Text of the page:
What Can You Do with Your Free Manufacturer Chemical Samples?

They say there’s no such thing as a free lunch because there’s always a catch. This is illustrated in the chemical inventory world too. What I mean is, free manufacturer samples aren’t really free; they come with some extra work to do. What do you do if the chemical is not already in your inventory system? What if that sample if toxic? How do you make sure the sample is in compliance with fire codes and hazardous materials reporting?   A Little Something Extra When you receive shipments of chemical inventory, the manufacturers sometimes want to give you a little something extra. It’s a way of saying thanks and also introducing you to new supplies that you might find useful and thus purchase. Yet, the “gift” doesn’t account for how to transport, store and dispose of this material you weren’t expecting. It might happen that you receive a sample of a toxic material. OSHA and the EPA are working hard to protect people in the workplace by dictating what chemicals can be present. However, if the inventory receiving is handled by individual researchers, then the EH&S department might not know what is even on site. If they don’t know, then the fire department probably doesn’t know. And we all know what that means… fire code compliance went right out the window.

Safety Depends on Accurate Inventory Reporting Emergency responders, lab personnel and community members all depend on industrial safety codes. Safety is the forefront consideration in the lab. Fire fighters must know what is inside the building before they can safely enter. If they don’t have good information, it’s dangerous and it is possible they won’t even go in. EH&S professionals and lab personnel can make a difference by letting their supervisors know about problems as they arise. Entire lab buildings have burned because there was not an accurate inventory list. In some cases, emergency responders have had to let the whole building burn to the ground rather than risk their lives with unknown hazards. This is an extreme case, and probably wasn’t about free samples, but this is a cringe-worthy precautionary tale nonetheless. Prevention and early intervention are really the key to solving a lot of life’s problems, much like preventing adult issues with early childhood education and therapy, labs can work on preventing accidents before they happen. What we’re looking for is a good chemical inventory management system that will adapt to new chemicals and that is in place before the free samples arrive.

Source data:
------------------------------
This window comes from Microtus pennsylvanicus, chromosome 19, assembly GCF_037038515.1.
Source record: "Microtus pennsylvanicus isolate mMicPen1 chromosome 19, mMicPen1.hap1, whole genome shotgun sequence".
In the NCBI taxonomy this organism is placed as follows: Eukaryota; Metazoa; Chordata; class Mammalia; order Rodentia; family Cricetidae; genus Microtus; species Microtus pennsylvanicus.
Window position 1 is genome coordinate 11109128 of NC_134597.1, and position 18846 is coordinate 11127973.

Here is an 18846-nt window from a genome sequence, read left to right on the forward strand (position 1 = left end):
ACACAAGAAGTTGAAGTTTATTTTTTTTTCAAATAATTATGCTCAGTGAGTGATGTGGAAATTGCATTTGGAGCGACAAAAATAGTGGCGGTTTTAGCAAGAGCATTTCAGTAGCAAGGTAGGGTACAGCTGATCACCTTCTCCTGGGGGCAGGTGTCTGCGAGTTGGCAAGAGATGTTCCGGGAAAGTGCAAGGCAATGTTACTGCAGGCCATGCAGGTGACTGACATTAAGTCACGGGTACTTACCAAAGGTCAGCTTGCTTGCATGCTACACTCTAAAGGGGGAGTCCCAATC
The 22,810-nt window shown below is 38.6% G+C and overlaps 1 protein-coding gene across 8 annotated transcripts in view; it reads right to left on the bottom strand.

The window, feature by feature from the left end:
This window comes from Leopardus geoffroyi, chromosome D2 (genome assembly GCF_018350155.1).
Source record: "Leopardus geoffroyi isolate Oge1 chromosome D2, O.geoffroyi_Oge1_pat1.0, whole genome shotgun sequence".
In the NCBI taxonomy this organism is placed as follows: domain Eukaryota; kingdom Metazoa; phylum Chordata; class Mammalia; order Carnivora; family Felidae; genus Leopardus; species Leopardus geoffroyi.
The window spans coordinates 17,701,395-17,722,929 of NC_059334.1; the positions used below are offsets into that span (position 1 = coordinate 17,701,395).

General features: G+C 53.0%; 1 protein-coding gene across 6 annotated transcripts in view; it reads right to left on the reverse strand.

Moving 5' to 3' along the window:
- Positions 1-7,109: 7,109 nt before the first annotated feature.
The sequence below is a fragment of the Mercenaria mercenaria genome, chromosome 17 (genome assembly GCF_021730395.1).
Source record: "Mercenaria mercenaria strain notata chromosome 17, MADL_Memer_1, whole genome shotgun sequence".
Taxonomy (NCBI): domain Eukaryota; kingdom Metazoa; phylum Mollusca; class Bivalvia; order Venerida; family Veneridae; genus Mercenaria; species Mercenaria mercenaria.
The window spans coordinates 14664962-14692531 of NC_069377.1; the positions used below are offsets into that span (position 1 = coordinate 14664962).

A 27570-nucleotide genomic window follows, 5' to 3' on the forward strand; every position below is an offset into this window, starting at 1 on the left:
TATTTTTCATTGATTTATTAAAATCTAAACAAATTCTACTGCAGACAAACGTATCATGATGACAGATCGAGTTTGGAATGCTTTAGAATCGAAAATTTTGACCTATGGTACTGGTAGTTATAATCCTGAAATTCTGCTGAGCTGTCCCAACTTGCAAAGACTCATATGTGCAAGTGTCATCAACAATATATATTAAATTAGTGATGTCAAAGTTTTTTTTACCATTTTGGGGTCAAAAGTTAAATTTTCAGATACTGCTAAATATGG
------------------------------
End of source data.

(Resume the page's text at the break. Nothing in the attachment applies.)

A Best Practices Solution for An Adaptable Inventory System With a best practices system in place, the gatekeeper who receives the inventory can bar code the sample, look up the MSDS information in the software program, and assign the chemical to a proper hazardous material storage location based on fire code control areas. For some reporting requirements, the maximum allowable quantity is one gallon or one pound or any amount. So making sure that toxic free samples are included in reports is very important. The top of the line software solutions can help enable turnkey regulatory reports for not just fire code reporting, but also HMIS, Tier II, and Title 19. Here’s more good news, if you never end up using that free chemical sample, your best in breed inventory management system can alert you when it expires so you can send it to chemical waste and out of your life. ChemSW has several software solutions that can create an efficient inventory system to fit any lab, so please give us a call if you’re looking for a new way to run things.

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